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Document 02006R0401-20140701

Commission Regulation (EC) No 401/2006 of 23 February 2006 laying down the methods of sampling and analysis for the official control of the levels of mycotoxins in foodstuffs (Text with EEA relevance)

ELI: http://data.europa.eu/eli/reg/2006/401/2014-07-01

02006R0401 — EN — 01.07.2014 — 002.002


This text is meant purely as a documentation tool and has no legal effect. The Union's institutions do not assume any liability for its contents. The authentic versions of the relevant acts, including their preambles, are those published in the Official Journal of the European Union and available in EUR-Lex. Those official texts are directly accessible through the links embedded in this document

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COMMISSION REGULATION (EC) No 401/2006

of 23 February 2006

laying down the methods of sampling and analysis for the official control of the levels of mycotoxins in foodstuffs

(Text with EEA relevance)

(OJ L 070 9.3.2006, p. 12)

Amended by:

 

 

Official Journal

  No

page

date

►M1

COMMISSION REGULATION (EU) No 178/2010 of 2 March 2010

  L 52

32

3.3.2010

►M2

COMMISSION REGULATION (EU) No 519/2014 of 16 May 2014

  L 147

29

17.5.2014


Corrected by:

►C1

Corrigendum, OJ L 337, 13.12.2016, p.  24 (519/2014)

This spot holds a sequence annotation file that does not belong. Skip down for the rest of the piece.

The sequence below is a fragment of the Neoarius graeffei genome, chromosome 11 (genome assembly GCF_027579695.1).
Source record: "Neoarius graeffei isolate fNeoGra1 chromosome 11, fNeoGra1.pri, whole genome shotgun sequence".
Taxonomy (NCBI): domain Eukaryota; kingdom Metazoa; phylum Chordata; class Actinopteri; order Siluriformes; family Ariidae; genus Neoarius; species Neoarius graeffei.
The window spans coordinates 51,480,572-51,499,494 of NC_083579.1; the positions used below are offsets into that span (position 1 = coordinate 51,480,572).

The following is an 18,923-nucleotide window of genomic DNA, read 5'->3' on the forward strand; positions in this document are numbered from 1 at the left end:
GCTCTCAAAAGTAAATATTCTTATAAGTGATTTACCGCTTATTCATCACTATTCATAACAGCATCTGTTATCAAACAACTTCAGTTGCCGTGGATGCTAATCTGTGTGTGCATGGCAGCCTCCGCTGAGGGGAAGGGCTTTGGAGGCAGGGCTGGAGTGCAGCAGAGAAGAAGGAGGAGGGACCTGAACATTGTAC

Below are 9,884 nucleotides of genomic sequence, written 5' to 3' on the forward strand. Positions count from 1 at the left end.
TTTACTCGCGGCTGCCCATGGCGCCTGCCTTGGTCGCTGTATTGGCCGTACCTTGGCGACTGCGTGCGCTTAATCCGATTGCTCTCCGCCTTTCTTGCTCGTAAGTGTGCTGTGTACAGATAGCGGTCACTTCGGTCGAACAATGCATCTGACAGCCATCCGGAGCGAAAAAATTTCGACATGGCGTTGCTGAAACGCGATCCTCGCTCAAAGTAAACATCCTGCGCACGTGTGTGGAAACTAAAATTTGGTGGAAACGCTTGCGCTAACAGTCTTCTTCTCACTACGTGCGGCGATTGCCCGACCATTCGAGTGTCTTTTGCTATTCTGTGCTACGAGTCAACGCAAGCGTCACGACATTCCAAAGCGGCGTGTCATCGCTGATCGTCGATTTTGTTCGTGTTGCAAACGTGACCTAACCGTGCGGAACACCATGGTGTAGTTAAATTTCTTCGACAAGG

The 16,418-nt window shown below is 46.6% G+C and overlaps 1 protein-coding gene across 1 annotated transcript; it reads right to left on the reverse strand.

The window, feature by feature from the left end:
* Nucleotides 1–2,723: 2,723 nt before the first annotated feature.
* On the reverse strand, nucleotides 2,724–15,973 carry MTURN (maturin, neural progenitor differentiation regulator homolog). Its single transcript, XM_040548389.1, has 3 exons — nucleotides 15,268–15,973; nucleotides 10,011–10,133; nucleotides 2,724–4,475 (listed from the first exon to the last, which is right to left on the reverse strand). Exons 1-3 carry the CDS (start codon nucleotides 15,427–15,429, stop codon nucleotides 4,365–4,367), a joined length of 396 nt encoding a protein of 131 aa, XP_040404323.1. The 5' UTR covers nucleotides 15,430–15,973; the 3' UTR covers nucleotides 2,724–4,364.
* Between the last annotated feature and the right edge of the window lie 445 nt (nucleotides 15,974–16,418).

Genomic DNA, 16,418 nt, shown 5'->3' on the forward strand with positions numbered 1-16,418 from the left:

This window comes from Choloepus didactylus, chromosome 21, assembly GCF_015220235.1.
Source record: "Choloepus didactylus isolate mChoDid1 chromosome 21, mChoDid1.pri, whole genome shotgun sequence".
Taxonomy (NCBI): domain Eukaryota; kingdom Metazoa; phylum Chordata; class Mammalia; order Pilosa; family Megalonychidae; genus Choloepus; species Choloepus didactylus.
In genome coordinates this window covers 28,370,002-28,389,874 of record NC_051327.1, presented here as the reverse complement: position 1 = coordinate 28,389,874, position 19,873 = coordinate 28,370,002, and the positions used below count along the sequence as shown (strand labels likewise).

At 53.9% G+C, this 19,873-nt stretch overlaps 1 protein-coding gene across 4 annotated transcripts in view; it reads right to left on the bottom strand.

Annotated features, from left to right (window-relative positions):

▼B

COMMISSION REGULATION (EC) No 401/2006

of 23 February 2006

laying down the methods of sampling and analysis for the official control of the levels of mycotoxins in foodstuffs

(Text with EEA relevance)



Article 1

Sampling for the official control of the levels of mycotoxins in foodstuffs shall be carried out in accordance with the methods set out in Annex I.

Article 2

Sample preparation and methods of analysis used for the official control of the levels of mycotoxins in foodstuffs shall comply with the criteria set out in Annex II.

Article 3

Directives 98/53/EC, 2002/26/EC, 2003/78/EC and 2005/38/EC are repealed.

References to the repealed Directives shall be construed as references to this Regulation.

Article 4

This Regulation shall enter into force on the 20th day following its publication in the Official Journal of the European Union.

It shall apply from 1 July 2006.

This Regulation shall be binding in its entirety and directly applicable in all Member States.




ANNEX I ( 1 )

METHODS OF SAMPLING FOR OFFICIAL CONTROL OF THE LEVELS OF MYCOTOXINS IN FOODSTUFFS

A.   GENERAL PROVISIONS

Official controls shall be performed in accordance with the provisions of Regulation (EC) No 882/2004. The following general provisions shall apply without prejudice to the provisions in Regulation (EC) No 882/2004.

A.1.   Purpose and scope

Samples intended for official control of the levels of mycotoxins content in foodstuffs shall be taken according to the methods set out in this Annex. Aggregate samples thus obtained shall be considered as representative of the lots. Compliance with maximum limits laid down in Regulation (EC) No 466/2001 shall be established on the basis of the levels determined in the laboratory samples.

A.2.   Definitions

For the purpose of this Annex, the following definitions shall apply: